The First Department said the plaintiffs in a suit filed by the New York Civil Liberties Union "correctly assert that they have suffered an injury in fact for two reasons: (1) their records remain unsealed, which puts them at imminent risk that their records will be disclosed, and (2) the NYPD is improperly disclosing plaintiffs' records in the 'stop and frisk' database, which may lead to plaintiffs being targeted in future investigations."
The panel, consisting of Justices Angela Mazzarelli (See Profile), James Catterson (See Profile), Leland DeGrasse (See Profile), Rosalyn Richter (See Profile) and Sallie Manzanet-Daniels (See Profile), said the plaintiffs' injuries "fall within the statutory goal of insuring against the stigma that is created as a result of plaintiffs having been the subjects of unsustained accusations."
It rejected the city's argument that §§160.50 and 160.55 were drafted to benefit only individuals whose private information was about to be disclosed and not those whose information could potentially be disclosed.
"Plaintiffs correctly assert that the statute's mandatory sealing requirements demonstrate that the statute seeks to protect individuals against the risk of public disclosure of their records prior to an actual unlawful disclosure," the court said.
Donna Lieberman, executive director of the NYCLU, said in a statement that as a result of the ruling "innocent New Yorkers who are the victims of unjustified police stops will no longer suffer the further injustice of having their personal information stored indefinitely in an NYPD database. She said the ruling "finally clears the names of more than 360,000 innocent people whose only crime was that they were stopped and frisked by NYPD officers."
Christopher Dunn, the NYCLU's associate legal director and lead counsel in the case, said the court "said loudly and clearly that this database must be sealed" and called on the city to immediately seal the records.
"We found it deeply troubling that the NYPD was flagrantly ignoring the sealing statute and we hope that [yesterday's] decision puts an end to that," Dunn said.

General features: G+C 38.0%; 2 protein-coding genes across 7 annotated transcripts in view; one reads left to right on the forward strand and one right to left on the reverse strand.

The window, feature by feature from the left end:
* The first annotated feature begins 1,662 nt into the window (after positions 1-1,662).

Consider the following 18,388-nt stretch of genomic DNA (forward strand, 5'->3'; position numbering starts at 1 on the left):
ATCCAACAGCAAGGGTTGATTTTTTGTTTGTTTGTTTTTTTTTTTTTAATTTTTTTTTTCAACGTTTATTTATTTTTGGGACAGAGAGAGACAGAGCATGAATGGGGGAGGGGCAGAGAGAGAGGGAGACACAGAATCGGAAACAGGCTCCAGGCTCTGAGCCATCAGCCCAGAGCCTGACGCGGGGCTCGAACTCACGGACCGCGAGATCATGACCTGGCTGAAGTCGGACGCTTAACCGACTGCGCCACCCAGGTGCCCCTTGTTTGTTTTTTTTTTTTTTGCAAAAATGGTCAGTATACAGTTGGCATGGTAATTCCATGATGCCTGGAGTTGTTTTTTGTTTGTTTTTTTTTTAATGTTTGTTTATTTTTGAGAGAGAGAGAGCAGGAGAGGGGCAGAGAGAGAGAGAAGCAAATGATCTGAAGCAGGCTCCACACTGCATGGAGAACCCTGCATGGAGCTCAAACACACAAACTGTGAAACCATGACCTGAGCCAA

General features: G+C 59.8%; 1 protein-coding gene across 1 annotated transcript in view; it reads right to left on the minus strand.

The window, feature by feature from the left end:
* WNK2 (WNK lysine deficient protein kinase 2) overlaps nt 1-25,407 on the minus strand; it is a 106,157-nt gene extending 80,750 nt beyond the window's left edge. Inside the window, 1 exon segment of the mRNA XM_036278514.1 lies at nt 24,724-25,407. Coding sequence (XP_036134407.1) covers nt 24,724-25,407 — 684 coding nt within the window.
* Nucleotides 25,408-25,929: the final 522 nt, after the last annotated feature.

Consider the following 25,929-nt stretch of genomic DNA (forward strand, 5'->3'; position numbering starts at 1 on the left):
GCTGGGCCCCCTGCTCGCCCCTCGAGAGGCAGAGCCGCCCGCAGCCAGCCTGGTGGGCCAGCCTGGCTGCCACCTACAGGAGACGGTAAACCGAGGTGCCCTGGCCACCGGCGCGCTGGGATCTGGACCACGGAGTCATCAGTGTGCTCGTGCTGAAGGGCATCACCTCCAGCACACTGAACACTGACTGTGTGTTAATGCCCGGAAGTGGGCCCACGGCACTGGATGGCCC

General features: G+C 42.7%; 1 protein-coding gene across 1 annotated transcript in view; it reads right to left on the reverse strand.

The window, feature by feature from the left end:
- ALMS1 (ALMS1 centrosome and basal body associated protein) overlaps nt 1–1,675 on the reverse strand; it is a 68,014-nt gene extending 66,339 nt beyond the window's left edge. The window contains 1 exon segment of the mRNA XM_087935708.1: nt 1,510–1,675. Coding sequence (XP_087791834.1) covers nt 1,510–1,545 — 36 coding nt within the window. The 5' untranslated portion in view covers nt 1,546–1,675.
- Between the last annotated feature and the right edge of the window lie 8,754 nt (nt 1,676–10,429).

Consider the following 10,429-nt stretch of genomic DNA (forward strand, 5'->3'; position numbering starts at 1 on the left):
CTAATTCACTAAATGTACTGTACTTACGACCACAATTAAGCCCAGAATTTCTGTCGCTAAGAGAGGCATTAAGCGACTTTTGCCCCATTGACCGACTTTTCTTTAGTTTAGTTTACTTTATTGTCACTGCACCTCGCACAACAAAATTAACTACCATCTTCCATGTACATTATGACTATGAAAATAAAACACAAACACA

Joining the NYCLU as amici curiae were the Community Service Society of New York, the Bronx Defenders, the Center for Community Alternatives, the Legal Aid Society, the Legal Action Center, MFY Legal Services, Youth Represent, the New York County Lawyers' Association and the Fortune Society. Judith Whiting of the Community Service Society appeared for the amici.
The city was defended by Assistant Corporation Counsel Mordecai Newman.
The city does not dispute that the records must be "sealed," but it notes the definition of "sealed" is unclear and will be defined as the case progresses.
Jaffe did not resolve the issue of whether the records were sealed in compliance with §§160.50 and 160.55 and the First Department accepted, for the purposes of the decision, that the plaintiff's allegations that the records were not sealed is accurate.
It said the city's argument that it was not provided an adequate opportunity to show that the NYPD policies do indeed comport with §§160.50 and 160.55 is immaterial at this stage of the litigation.
Celeste Koeleveld, executive assistant corporation counsel for public safety, said in a statement that the office disagrees with the decision. "This was merely a procedural issue, not a ruling on the merits," Koeleveld said. "The case now returns to the trial court to address the plaintiffs' claims, which are merely allegations and we believe without substance."
@|John Caher can be contacted at firstname.lastname@example.org.